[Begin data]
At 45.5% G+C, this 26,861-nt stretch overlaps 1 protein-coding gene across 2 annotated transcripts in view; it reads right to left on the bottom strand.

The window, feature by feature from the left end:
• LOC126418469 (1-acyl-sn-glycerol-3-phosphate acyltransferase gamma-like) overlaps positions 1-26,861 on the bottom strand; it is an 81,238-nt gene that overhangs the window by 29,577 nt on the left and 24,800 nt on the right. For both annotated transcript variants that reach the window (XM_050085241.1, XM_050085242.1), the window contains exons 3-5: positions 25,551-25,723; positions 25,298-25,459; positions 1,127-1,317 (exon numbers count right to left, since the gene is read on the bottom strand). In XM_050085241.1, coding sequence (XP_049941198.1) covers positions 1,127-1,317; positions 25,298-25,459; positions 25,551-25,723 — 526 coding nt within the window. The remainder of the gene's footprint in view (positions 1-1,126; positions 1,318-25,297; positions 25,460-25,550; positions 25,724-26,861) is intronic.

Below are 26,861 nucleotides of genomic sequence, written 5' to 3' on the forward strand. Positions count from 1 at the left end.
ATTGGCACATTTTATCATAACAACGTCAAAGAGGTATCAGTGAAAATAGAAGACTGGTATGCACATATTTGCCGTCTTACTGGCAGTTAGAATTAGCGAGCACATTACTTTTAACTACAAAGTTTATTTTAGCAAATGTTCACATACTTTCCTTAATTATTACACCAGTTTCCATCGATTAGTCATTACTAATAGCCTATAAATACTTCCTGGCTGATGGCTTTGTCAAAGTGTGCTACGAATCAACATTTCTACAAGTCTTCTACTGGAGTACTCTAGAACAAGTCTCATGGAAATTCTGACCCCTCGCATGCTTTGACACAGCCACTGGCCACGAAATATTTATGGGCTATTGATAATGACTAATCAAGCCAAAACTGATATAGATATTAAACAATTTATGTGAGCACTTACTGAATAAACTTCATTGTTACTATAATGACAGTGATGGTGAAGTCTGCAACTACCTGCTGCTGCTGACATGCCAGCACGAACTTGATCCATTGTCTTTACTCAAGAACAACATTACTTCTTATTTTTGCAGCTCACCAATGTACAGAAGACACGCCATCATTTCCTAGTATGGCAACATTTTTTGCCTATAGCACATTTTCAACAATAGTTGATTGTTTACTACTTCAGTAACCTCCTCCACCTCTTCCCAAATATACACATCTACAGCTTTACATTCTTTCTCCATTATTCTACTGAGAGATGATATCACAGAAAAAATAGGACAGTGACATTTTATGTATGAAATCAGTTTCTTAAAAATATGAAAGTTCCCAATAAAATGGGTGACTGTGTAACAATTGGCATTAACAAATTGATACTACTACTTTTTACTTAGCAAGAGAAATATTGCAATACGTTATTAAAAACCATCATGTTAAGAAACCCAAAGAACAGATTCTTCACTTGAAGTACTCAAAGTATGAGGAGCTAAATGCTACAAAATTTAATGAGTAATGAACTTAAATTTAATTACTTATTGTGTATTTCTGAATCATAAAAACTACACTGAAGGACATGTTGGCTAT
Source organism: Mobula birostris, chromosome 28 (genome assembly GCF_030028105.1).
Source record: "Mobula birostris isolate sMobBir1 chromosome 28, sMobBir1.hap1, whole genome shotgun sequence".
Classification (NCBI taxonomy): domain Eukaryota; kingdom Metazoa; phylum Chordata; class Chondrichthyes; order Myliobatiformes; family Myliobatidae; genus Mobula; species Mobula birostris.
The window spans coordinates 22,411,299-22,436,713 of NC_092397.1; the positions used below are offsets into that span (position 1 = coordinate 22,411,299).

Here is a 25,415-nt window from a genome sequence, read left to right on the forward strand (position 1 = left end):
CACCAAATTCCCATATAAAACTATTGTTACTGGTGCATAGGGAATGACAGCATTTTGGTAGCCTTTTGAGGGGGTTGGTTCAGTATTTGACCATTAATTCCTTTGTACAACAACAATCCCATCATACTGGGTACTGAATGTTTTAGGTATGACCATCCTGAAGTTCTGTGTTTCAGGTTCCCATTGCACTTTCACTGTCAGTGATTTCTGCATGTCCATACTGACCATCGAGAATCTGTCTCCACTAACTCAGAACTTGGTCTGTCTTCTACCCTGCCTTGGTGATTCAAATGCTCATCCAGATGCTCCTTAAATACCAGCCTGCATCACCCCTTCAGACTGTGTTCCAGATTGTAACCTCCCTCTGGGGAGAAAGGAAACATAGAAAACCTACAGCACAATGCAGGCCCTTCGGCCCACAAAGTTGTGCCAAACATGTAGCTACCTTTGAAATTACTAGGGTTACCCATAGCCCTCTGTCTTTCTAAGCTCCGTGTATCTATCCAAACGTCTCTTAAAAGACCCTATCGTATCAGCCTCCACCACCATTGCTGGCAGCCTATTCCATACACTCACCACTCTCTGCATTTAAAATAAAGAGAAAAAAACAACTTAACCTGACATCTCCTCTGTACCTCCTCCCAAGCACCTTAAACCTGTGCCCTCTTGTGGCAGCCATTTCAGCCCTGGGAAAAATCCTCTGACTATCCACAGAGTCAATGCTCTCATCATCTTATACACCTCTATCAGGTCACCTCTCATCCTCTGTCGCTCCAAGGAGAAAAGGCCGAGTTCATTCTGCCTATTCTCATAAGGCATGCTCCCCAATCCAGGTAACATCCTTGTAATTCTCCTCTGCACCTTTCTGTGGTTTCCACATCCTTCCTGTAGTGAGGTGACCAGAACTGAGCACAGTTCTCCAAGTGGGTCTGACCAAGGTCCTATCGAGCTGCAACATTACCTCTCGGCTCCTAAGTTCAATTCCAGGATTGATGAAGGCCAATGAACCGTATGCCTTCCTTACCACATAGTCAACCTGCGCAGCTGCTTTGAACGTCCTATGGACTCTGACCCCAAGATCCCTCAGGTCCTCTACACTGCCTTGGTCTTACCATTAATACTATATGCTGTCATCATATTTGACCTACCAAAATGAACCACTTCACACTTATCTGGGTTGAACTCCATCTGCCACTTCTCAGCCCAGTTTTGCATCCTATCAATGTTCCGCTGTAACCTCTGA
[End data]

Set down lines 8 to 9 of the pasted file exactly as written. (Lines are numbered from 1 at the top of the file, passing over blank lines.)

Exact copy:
Classification (NCBI taxonomy): domain Eukaryota; kingdom Metazoa; phylum Chordata; class Chondrichthyes; order Myliobatiformes; family Myliobatidae; genus Mobula; species Mobula birostris.
The window spans coordinates 22,411,299-22,436,713 of NC_092397.1; the positions used below are offsets into that span (position 1 = coordinate 22,411,299).